This May 24 workshop is a chance for anglers, and others to network, get updates from researchers, and agencies on Lake Superior Fisheries.

Lake Superior Fisheries Workshop planned for May 24 in Central Upper Peninsula

Do you like to fish on Lake Superior and want to know what others are catching on the lake? Are you curious how lake trout are being managed? Do you want to understand more about what invasive species are present and how they impact the Great Lakes? If the answer was yes to any of these questions, then the Lake Superior Fisheries Workshop is for you!

Michigan Sea Grant hosts a number of workshops across the Great Lakes that help inform the angling community and general public about fish populations and management. This year Michigan Sea Grant in cooperation with the Michigan Department of Natural Resources (MDNR) will host a Lake Superior Fisheries Workshop in Harvey, Mich., just outside of Marquette. The workshop will feature a variety of talks from managing agencies such as the MDNR, US Geological Survey, US Fish and Wildlife Service and Great Lakes Indian Fish and Wildlife Commission. The talks will help anglers and the general public understand what research is taking place on the lake and how it is informing fisheries management decisions. There will also be plenty of time for question and answers allowing anglers to give valuable input.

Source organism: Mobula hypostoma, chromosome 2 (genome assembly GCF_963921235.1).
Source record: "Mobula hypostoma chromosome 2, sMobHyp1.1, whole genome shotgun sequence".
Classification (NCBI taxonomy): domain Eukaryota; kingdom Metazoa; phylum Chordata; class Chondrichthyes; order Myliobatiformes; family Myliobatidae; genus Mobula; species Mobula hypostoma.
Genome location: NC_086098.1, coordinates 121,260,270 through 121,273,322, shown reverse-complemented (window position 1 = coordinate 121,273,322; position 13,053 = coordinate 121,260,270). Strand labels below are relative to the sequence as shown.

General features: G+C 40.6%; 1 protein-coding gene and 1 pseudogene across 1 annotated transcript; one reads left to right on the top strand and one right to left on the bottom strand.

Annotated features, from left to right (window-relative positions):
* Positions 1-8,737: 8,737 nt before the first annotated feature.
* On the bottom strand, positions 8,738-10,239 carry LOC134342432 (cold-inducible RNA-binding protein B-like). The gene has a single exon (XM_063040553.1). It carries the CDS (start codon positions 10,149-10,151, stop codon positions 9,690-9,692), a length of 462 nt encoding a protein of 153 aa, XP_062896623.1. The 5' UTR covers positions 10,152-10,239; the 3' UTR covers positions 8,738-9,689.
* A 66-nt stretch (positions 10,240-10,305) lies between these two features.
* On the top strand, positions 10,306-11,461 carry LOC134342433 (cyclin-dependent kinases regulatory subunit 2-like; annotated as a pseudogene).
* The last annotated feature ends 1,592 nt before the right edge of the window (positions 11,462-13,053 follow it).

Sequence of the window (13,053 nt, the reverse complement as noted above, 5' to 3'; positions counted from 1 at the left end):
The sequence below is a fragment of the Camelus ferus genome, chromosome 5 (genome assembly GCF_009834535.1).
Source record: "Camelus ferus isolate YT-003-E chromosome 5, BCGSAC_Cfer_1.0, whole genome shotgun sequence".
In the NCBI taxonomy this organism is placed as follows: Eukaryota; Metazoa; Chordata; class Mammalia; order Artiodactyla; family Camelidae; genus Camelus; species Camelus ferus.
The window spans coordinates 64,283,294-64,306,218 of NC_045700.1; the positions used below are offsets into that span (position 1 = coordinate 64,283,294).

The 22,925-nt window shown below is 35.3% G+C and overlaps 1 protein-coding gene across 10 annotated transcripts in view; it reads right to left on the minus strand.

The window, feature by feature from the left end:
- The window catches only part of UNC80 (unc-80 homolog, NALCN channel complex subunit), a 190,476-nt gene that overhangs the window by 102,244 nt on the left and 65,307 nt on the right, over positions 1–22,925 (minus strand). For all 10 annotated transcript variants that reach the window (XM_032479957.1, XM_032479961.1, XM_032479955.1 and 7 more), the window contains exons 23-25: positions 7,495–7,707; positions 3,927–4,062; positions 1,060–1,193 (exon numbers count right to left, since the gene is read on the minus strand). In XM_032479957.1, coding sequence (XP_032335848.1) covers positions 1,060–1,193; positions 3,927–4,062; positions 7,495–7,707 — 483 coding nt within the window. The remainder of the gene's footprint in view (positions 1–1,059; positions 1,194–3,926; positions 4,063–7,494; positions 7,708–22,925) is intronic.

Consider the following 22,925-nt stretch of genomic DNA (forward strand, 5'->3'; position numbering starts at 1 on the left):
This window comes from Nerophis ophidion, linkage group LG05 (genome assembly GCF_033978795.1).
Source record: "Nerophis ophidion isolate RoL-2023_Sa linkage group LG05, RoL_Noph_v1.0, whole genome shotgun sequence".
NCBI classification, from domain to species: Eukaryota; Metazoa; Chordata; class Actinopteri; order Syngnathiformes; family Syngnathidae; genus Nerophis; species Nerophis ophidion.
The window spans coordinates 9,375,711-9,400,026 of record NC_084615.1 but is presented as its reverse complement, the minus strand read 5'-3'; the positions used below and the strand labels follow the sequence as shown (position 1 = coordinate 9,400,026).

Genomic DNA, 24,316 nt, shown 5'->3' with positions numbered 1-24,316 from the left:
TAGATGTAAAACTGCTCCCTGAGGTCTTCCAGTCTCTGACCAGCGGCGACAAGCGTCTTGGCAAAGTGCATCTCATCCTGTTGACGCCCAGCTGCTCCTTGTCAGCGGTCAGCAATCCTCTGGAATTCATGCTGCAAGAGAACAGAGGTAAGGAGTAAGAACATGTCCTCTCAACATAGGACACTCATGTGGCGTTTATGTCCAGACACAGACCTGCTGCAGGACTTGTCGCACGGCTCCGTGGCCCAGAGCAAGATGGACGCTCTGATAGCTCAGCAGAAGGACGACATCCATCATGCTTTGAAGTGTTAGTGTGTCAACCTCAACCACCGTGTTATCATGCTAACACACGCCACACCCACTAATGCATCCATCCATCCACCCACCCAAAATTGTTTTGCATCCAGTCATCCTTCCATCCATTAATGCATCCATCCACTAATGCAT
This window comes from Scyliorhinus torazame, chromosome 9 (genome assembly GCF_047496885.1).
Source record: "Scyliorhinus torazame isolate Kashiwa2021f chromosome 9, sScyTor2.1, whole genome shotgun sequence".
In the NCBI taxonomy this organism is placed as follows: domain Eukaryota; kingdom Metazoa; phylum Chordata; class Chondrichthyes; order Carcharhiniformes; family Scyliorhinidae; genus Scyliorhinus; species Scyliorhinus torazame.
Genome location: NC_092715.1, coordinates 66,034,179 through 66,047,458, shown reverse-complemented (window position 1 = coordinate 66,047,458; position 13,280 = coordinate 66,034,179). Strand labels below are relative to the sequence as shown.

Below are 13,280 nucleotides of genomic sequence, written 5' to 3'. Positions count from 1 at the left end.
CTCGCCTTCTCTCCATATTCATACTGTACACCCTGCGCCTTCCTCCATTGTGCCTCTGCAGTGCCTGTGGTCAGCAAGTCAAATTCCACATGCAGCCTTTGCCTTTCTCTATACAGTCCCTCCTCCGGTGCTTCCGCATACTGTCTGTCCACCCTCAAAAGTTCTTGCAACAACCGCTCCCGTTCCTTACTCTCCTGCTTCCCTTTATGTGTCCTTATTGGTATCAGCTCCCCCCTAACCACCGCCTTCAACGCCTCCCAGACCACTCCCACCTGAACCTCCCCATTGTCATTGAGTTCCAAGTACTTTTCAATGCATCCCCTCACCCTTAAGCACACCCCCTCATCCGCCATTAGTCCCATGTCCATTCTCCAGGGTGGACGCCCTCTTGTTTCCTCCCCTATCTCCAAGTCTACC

The workshop takes place 6 p.m.-9 p.m. May 24, 2017, at Chocolay Township Hall, 5010 US-41 Harvey, MI 49855. Parking is available at the Township Hall and overflow parking is available at the nearby Silver Creek Church just northwest of the facility.

Presentations will include:

  • Lake Superior Nearshore Sampling, Troy Zorn –  MDNR: Fisheries Research
  • Aquatic Invasive Species Sampling and Update, Jared Myers – US Fish and Wildlife Service)
  • Lake Superior Prey Fish Updates, Dan Yule –  US Geological Survey)